Pulse Corticosteroid Therapy and Effect on Brain Water Diffusivity
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|ClinicalTrials.gov Identifier: NCT00527176|
Recruitment Status : Unknown
Verified September 2007 by Cliniques universitaires Saint-Luc- Université Catholique de Louvain.
Recruitment status was: Recruiting
First Posted : September 10, 2007
Last Update Posted : September 10, 2007
In daily clinical use, pulse high dosis corticosteroids are used to treat cerebral edema in different pathological situations ( surgery, trauma, tumors...). Dehydration can theorically concern extra-cellular or intracellular water, or both.
The relative proportion of those two components are not known, as well their kinetics.
Diffusion Weighted Imaging ( DWI) is a none invasive and none toxic technique to study those phenomena.We can also study the diffusivity anisotropy not using a Gaussian distribution but rather a non- gaussian one, more close to the reality ( q Space Imaging ).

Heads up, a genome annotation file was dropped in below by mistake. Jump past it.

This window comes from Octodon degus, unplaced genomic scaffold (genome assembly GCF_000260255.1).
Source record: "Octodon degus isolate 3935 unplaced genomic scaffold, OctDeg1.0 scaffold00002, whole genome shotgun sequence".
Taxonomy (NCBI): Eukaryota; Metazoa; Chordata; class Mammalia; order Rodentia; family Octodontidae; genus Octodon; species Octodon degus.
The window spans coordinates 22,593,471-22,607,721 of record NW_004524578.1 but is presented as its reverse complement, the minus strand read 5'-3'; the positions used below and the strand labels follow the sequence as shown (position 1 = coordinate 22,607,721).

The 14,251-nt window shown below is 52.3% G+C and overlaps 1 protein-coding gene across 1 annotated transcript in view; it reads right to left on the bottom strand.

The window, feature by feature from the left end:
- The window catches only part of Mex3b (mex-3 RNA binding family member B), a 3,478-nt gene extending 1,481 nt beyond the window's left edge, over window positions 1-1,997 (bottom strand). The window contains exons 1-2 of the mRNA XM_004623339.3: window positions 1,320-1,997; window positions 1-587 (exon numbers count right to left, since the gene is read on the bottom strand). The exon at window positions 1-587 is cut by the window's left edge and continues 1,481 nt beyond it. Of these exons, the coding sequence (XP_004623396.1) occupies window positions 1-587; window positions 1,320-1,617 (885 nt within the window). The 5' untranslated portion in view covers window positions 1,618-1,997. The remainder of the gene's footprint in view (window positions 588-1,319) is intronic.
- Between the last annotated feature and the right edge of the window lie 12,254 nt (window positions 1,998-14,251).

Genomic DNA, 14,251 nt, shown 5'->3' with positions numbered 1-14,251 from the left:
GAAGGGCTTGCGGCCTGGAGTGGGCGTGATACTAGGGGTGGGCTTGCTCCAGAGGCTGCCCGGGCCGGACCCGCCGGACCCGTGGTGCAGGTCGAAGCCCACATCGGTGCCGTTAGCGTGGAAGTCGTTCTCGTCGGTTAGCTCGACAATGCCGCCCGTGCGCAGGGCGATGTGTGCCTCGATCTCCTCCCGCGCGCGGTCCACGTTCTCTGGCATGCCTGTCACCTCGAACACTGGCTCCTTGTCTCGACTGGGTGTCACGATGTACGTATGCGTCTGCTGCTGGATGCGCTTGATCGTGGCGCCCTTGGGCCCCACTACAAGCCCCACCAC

Finally, we can study the compartment redistribution between slow and rapid water molecules diffusion by bi-exponential decomposition of the diffusion signal, corresponding, theorically, respectively to the intra- and extra-cellular component.
Hypothesis : The high dosis steroid pulse therapy modifies or not the water free diffusion in DWI and qSI ? Is there a modification in the diffusivity of both rapid and slow component ?
|Condition or disease|
|Systemic Lupus Erythematosus|
|Study Type :||Observational|
|Observational Model:||Defined Population|
|Observational Model:||Natural History|
|Study Start Date :||September 2007|
|Study Completion Date :||September 2007|
To learn more about this study, you or your doctor may contact the study research staff using the contact information provided by the sponsor.
Please refer to this study by its ClinicalTrials.gov identifier (NCT number): NCT00527176
|Contact: Thierry Duprez, MD||+ 32 2 764 29 firstname.lastname@example.org|
|Contact: Denis J Rommel, MDemail@example.com|
|Clinique Universitaire St LUC||Recruiting|
|Brussels, Belgium, 1200|
|Study Director:||Thierry Duprez, MD||Universite Catholique de Louvain|
|Principal Investigator:||Denis Rommel, MD||Universite Catholique de Louvain|